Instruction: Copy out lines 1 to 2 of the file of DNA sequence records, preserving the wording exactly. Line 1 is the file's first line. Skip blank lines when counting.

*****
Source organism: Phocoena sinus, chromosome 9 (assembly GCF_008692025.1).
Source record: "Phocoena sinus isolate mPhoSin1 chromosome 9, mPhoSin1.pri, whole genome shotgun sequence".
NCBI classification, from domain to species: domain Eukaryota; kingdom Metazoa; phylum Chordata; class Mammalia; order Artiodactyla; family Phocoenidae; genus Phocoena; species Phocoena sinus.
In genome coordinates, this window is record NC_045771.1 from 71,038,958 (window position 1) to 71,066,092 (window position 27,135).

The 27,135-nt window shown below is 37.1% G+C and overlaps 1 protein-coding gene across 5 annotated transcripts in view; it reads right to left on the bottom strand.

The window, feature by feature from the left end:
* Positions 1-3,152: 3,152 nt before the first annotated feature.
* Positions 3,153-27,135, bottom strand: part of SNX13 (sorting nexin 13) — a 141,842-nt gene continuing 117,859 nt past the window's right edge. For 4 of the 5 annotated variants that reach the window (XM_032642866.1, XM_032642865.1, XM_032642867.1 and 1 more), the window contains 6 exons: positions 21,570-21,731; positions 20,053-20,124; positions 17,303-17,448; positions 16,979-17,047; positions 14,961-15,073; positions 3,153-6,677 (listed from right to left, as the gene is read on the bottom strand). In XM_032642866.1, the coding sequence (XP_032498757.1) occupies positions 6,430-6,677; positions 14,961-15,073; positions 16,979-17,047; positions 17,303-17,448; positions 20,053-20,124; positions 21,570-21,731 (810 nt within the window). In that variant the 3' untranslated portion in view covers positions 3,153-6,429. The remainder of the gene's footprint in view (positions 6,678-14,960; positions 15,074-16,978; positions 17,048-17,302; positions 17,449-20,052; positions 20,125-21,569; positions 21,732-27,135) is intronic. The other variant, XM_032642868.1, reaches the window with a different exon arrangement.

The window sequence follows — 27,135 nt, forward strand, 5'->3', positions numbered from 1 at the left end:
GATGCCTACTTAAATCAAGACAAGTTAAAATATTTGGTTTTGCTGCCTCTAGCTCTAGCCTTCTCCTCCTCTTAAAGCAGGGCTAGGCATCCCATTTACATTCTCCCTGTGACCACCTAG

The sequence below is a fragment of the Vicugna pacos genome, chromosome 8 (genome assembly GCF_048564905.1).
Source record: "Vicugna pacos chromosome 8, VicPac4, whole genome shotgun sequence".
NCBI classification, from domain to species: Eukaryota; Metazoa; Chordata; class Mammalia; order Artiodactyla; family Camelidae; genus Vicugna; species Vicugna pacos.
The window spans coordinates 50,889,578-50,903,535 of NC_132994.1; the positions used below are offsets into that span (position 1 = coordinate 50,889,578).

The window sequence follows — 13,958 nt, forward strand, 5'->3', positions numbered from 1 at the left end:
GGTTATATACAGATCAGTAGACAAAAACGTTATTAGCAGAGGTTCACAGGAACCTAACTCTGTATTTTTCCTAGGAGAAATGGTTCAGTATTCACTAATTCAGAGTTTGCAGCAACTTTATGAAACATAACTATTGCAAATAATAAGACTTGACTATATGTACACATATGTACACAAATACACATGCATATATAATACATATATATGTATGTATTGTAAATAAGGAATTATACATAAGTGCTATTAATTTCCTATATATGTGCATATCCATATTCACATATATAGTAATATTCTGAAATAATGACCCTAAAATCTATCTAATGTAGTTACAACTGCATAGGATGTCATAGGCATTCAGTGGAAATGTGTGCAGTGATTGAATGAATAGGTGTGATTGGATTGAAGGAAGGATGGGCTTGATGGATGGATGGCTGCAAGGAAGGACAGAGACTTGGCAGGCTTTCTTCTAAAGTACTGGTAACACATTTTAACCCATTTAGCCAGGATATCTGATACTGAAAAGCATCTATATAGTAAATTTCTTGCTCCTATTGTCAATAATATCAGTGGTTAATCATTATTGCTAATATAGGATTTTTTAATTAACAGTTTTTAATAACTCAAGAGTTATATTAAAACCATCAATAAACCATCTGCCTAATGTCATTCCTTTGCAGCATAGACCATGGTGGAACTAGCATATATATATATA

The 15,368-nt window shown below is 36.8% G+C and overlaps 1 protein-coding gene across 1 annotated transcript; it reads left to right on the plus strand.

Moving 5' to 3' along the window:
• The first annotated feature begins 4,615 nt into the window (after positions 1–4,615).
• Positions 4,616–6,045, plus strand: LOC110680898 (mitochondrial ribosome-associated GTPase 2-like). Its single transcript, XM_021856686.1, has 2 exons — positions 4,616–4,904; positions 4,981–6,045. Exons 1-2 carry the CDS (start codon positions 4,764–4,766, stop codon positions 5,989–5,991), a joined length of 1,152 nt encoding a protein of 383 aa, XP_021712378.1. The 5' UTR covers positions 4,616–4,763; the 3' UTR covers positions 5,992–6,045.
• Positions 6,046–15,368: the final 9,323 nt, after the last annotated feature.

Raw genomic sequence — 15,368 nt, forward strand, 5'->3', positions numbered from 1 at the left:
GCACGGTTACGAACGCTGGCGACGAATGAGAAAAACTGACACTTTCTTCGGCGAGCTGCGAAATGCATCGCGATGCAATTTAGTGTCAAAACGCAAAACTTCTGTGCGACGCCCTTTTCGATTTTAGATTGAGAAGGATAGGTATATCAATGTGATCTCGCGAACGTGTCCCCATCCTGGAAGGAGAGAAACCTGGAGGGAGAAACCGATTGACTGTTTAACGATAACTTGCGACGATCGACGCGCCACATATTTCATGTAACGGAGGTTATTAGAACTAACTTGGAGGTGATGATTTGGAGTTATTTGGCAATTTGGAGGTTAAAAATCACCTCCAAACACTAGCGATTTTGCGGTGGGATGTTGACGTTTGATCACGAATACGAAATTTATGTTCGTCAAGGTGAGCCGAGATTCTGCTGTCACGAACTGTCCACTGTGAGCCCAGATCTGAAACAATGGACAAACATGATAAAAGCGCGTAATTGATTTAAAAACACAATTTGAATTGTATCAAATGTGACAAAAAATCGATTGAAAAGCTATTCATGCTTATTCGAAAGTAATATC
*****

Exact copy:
Source organism: Phocoena sinus, chromosome 9 (assembly GCF_008692025.1).
Source record: "Phocoena sinus isolate mPhoSin1 chromosome 9, mPhoSin1.pri, whole genome shotgun sequence".